Fewer Oxfam city jobs lost than feared in restructuring

Witney Gazette: Chief executive Mark Goldring Chief executive Mark Goldring

OXFAM has cut 132 posts in four months – but fewer roles than expected have been lost in Oxford.

The Cowley-based charity announced last year it would be cutting 125 jobs nationwide, including 110 in Oxford.

It now says that with so-called restructuring, due to be completed at the end of this month, no more than 90 jobs will go from Oxford.

It has axed 41.5 posts in campaigns and policy, 25 in communications and 8.5 posts from human resources (HR), and hopes to save £7.5m.

Oxfam said it wanted to reduce redundant administrative roles and put more money into helping the world’s poorest countries.

Oxfordshire Town Chamber network co-ordinator Keith Slater said if the charity saved more money to donate to places like Syria then it was “all for the good”.

He said: “Oxfordshire’s unemployment figures aren’t that bad. There are jobs out there.

“If you were in the north of England it would be more difficult, and hopefully these people will have developed skills at Oxfam which are transferable to new roles.”

Chief executive Mark Goldring said the charity no longer needed as much support in its head office.

Mr Goldring, who became Oxfam’s chief executive in May and earns £122,400 a year, said it was “imperative” that Oxfam lives within its means and is relevant to 21st-century needs.

Oxfam employs 5,300 people worldwide and works with more than 22,000 volunteers.

Last year, it reached 94 countries, 13,500,000 people and has a budget of £400m. Its income to the year ending in March was £367.9m, compared with £385.5m the year before.

Its two main sources of income, shop sales and fundraising, were both down from 2011/12.

As well as human resources, campaigns and communications, the firm has also cut 19 jobs in trading, 13 in finance, 18 from its international team and seven from marketing.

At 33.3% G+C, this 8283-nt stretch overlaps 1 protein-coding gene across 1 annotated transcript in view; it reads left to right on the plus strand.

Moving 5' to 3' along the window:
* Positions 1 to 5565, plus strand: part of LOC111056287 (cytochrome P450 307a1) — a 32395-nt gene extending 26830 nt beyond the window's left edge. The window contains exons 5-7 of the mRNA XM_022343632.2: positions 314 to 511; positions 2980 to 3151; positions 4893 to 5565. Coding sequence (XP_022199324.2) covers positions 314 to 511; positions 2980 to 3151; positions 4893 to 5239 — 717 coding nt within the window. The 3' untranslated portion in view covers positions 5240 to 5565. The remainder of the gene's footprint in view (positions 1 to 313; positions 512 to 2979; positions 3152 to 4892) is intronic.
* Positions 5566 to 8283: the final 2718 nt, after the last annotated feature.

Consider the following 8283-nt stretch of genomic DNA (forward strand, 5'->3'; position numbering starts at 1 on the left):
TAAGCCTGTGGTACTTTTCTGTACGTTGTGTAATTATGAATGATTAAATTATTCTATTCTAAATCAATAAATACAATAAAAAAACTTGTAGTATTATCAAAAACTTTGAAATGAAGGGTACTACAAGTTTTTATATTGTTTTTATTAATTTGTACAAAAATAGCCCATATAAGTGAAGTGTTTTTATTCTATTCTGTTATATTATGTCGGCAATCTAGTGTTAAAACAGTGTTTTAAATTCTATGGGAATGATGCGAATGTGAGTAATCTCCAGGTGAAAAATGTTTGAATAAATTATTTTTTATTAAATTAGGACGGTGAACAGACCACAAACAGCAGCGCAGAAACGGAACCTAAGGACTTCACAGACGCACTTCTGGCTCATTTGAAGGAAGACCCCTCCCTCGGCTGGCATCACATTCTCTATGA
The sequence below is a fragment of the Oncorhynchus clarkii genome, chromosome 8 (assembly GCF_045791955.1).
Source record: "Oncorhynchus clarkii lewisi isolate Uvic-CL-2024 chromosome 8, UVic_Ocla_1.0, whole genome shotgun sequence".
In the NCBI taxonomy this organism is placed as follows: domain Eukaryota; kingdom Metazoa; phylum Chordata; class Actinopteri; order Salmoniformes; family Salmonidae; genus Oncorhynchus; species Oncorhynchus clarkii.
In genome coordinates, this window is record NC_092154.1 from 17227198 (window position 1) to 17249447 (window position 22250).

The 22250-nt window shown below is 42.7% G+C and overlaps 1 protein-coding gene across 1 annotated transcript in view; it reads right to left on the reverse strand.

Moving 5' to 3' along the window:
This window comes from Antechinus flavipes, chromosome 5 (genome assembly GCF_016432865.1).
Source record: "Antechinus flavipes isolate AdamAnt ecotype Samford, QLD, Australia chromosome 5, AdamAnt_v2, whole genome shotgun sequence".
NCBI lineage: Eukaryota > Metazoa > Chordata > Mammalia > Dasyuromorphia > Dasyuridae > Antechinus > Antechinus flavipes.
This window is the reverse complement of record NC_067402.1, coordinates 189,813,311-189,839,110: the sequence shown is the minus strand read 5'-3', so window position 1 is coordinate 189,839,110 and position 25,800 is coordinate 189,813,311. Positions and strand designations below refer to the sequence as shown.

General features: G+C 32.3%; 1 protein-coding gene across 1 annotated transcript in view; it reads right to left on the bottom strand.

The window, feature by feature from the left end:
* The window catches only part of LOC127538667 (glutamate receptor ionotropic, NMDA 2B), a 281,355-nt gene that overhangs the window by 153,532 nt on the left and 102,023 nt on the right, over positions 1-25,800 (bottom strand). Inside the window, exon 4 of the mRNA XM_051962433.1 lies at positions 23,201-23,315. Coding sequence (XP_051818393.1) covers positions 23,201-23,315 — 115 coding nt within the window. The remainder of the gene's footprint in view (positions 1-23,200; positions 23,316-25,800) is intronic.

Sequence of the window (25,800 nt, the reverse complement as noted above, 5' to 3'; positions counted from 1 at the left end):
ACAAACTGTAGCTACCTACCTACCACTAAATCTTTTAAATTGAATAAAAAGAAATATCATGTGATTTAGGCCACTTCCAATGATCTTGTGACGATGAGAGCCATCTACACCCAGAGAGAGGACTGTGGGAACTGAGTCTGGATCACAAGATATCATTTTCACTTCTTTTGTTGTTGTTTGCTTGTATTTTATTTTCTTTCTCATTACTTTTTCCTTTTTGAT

It said a “significant number of these post savings” were made from not replacing staff when they left.

Oxfam was founded in Oxford in 1942 as the Oxford Committee for Famine Relief by Quakers, social activists and city academics.

It has expanded hugely since then but from 2015 it will begin to change its international programmes, which it has been reported will see it stop working in several unspecified countries.

The charity’s accounts for 2012-13 show that its reserves fell by £12.7m during 2012/13, with the balance being £26.5m at the end of March 2013. The charity said this was in line with its reserve target of £25m.

Oxfam’s HR director Jane Cotton said: “The process is coming towards a close and, while it’s been difficult for everyone involved, it had to be done for the two reasons we set out originally, which were to address a shortfall in income and to ensure we were able to deliver most effectively in a changing world.”

Oxford City Council’s Labour leader Bob Price said: “It is a very sad day for the city, and it is sad for the people concerned.”

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